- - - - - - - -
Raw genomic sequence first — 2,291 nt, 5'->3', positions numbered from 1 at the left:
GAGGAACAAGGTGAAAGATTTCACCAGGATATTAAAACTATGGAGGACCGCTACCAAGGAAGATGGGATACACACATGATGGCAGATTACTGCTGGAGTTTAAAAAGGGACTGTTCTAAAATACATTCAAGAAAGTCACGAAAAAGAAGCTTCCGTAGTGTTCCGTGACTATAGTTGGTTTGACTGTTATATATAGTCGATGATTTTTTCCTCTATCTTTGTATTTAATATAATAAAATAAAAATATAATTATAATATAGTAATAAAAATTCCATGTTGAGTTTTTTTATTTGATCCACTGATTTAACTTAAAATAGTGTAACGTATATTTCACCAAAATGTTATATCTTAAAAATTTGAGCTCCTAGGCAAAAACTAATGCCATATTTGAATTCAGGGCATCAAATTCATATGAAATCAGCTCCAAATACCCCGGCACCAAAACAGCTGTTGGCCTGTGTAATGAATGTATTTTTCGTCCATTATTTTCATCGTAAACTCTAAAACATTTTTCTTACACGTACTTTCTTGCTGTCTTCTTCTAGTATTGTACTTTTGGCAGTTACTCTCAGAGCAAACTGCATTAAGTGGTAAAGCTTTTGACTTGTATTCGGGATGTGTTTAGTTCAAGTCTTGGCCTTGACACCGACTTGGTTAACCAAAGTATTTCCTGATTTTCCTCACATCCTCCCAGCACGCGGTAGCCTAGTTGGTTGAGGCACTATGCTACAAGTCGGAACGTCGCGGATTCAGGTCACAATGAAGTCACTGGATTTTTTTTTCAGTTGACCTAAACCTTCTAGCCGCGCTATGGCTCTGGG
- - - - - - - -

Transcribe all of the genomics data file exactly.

Raw genomic sequence first — 2,291 nt, 5'->3', positions numbered from 1 at the left:
GAGGAACAAGGTGAAAGATTTCACCAGGATATTAAAACTATGGAGGACCGCTACCAAGGAAGATGGGATACACACATGATGGCAGATTACTGCTGGAGTTTAAAAAGGGACTGTTCTAAAATACATTCAAGAAAGTCACGAAAAAGAAGCTTCCGTAGTGTTCCGTGACTATAGTTGGTTTGACTGTTATATATAGTCGATGATTTTTTCCTCTATCTTTGTATTTAATATAATAAAATAAAAATATAATTATAATATAGTAATAAAAATTCCATGTTGAGTTTTTTTATTTGATCCACTGATTTAACTTAAAATAGTGTAACGTATATTTCACCAAAATGTTATATCTTAAAAATTTGAGCTCCTAGGCAAAAACTAATGCCATATTTGAATTCAGGGCATCAAATTCATATGAAATCAGCTCCAAATACCCCGGCACCAAAACAGCTGTTGGCCTGTGTAATGAATGTATTTTTCGTCCATTATTTTCATCGTAAACTCTAAAACATTTTTCTTACACGTACTTTCTTGCTGTCTTCTTCTAGTATTGTACTTTTGGCAGTTACTCTCAGAGCAAACTGCATTAAGTGGTAAAGCTTTTGACTTGTATTCGGGATGTGTTTAGTTCAAGTCTTGGCCTTGACACCGACTTGGTTAACCAAAGTATTTCCTGATTTTCCTCACATCCTCCCAGCACGCGGTAGCCTAGTTGGTTGAGGCACTATGCTACAAGTCGGAACGTCGCGGATTCAGGTCACAATGAAGTCACTGGATTTTTTTTTCAGTTGACCTAAACCTTCTAGCCGCGCTATGGCTCTGGG